How much more history could you possibly ask for?

This is the latest chapter in what should live on as a legendary rivalry, as Dwight Howard leads the Lakers against the ageless Spurs. More specifically, D-12 will face Tim Duncan and Steve Nash will face Tony Parker.

Can you say legendary?

Perhaps most intriguing of all is the fact that the Lakers are without Kobe in a postseason series for the first time since 1996. This leaves L.A. with a matchup nightmare against three-time NBA champion Manu Ginobili.

With this in mind, who's going to take on two-time NBA champion Pau Gasol for the Spurs? Let the matchup discussions begin.

Whether you love or hate these two teams, there's no way to take your eyes off of the latest chapter in this rivalry.


No. 3 Denver Nuggets (57-25) vs. No. 6 Golden State Warriors (47-35)

On paper, this appears to be a clash between two of the best offensive teams in the NBA. The Denver Nuggets are first in terms of scoring offense, while the Warriors are seventh in said category.

The question is, whose offense is more powerful?

The Nuggets are averaging 106.1 points per game and rank fifth in the NBA in field-goal percentage. They also rank second in possessions per game and lead the league in points in the paint at 58.0 per game—second is the Detroit Pistons at 46.5.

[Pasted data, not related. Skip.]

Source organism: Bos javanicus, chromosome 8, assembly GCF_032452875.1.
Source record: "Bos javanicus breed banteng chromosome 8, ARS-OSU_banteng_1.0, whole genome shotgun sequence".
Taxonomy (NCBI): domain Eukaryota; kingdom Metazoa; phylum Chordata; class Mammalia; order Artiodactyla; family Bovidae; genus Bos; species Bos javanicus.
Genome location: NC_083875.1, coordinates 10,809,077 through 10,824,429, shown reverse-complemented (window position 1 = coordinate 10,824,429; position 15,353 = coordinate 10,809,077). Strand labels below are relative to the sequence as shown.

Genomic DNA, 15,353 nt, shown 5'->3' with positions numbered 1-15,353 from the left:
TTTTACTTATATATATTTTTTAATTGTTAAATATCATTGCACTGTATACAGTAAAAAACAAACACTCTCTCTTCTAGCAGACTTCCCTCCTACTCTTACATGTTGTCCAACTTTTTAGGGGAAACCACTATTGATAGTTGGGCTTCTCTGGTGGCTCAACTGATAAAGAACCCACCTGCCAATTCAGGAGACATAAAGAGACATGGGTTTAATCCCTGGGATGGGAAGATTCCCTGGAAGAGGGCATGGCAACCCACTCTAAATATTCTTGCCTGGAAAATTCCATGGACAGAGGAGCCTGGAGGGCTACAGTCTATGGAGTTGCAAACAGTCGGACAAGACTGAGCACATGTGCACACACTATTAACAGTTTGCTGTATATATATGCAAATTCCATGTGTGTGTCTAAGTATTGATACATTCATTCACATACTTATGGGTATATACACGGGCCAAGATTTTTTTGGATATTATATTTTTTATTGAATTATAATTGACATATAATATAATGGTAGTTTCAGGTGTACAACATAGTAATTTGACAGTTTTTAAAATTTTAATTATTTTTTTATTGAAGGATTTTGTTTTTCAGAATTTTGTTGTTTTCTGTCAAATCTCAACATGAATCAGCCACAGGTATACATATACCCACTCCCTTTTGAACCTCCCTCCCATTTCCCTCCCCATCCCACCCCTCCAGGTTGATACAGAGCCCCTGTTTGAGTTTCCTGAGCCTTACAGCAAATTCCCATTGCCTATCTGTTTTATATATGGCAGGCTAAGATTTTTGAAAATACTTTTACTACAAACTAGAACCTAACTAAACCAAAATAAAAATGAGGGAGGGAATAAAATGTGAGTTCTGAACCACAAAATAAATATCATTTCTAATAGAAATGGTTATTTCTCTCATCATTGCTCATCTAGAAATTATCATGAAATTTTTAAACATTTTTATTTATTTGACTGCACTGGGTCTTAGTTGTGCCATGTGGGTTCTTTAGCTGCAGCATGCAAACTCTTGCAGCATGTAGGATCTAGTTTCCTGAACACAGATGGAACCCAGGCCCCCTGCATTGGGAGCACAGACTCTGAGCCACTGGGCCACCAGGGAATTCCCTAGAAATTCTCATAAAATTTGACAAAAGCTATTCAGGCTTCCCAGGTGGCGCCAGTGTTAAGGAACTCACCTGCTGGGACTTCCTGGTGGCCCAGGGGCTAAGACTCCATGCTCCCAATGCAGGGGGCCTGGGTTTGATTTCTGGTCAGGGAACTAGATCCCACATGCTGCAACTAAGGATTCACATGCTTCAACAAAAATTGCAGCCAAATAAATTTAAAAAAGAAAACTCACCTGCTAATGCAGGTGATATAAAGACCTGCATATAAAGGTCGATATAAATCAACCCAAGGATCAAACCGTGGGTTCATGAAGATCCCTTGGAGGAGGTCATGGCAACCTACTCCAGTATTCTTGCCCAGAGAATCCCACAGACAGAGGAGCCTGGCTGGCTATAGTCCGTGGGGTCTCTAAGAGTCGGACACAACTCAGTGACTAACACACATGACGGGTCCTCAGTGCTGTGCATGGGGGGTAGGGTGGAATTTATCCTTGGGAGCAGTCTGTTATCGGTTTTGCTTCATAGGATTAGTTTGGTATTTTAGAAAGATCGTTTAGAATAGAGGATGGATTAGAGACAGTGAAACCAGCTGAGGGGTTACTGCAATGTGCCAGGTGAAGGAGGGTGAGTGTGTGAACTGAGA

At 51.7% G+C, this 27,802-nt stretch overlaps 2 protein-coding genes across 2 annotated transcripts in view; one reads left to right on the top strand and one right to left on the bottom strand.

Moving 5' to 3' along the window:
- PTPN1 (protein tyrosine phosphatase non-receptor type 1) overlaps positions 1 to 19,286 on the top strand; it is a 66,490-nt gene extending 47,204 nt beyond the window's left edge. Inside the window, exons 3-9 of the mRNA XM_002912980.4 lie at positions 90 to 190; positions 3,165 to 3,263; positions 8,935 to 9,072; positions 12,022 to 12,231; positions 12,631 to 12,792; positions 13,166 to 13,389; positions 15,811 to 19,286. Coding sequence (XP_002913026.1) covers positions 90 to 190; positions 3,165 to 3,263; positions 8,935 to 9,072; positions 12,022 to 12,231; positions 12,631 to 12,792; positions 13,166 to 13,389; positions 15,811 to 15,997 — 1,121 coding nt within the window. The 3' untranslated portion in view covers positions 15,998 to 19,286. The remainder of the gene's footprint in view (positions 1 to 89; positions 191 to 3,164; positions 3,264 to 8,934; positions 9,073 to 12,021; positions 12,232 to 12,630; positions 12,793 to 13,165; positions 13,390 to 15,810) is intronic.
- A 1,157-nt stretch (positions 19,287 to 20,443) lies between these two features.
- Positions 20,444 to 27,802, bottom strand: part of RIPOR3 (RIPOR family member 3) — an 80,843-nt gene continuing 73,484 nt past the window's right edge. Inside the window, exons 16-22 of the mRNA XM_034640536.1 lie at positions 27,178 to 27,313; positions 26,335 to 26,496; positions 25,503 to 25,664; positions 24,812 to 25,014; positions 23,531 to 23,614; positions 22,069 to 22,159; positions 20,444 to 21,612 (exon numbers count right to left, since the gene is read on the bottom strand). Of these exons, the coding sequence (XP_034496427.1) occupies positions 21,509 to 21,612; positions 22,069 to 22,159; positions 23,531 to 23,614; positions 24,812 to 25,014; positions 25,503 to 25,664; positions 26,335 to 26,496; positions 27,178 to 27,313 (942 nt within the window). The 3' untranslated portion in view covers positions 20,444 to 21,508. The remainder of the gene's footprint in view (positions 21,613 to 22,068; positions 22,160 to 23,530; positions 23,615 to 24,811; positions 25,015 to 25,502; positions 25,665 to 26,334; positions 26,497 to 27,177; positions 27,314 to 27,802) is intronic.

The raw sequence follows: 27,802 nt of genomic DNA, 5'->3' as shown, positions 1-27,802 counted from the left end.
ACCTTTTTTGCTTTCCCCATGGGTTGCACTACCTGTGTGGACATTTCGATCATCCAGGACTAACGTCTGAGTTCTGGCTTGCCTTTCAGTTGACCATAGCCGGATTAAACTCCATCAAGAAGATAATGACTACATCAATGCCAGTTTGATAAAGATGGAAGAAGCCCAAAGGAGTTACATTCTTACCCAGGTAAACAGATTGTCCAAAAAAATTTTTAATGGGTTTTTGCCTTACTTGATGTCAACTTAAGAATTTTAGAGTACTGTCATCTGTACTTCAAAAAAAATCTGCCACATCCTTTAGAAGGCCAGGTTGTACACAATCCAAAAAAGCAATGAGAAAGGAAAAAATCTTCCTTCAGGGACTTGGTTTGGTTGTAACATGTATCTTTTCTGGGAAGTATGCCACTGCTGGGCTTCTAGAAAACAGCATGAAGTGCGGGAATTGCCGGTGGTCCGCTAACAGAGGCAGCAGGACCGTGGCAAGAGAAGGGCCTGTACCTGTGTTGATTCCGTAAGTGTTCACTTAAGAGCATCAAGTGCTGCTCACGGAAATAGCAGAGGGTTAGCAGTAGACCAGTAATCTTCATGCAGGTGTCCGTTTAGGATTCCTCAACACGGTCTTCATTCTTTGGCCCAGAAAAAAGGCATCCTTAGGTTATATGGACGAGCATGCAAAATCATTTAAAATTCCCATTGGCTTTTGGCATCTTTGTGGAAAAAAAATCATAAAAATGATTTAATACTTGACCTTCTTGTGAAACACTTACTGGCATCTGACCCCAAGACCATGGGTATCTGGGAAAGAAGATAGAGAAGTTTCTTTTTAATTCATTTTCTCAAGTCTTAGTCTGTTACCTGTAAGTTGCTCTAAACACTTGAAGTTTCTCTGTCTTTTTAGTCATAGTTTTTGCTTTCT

Need we say more?

As for the Warriors, they check in at 101.2 points per contest and lead the league in three-point field-goal percentage at 40.3 percent. They're also eighth in three-point field goals made, with point guard Stephen Curry having set the individual record for three-point field goals made in one season (via ESPN).

Just don't sell Nuggets point guard Ty Lawson short, as he's averaging 18.8 points on 50.4 percent shooting since the 2013 NBA All-Star break.

So what separates this from the rest in terms of intrigue? The potential for an upset.

The Warriors are first in three-point field-goal percentage and fourth in free-throw percentage. The Nuggets are 25th in three-point field goal percentage and 28th in free-throw percentage.

It doesn't help that Denver's leader in three-point field goals, Danilo Gallinari, is out for the season with a torn ACL—consider this your upset alert.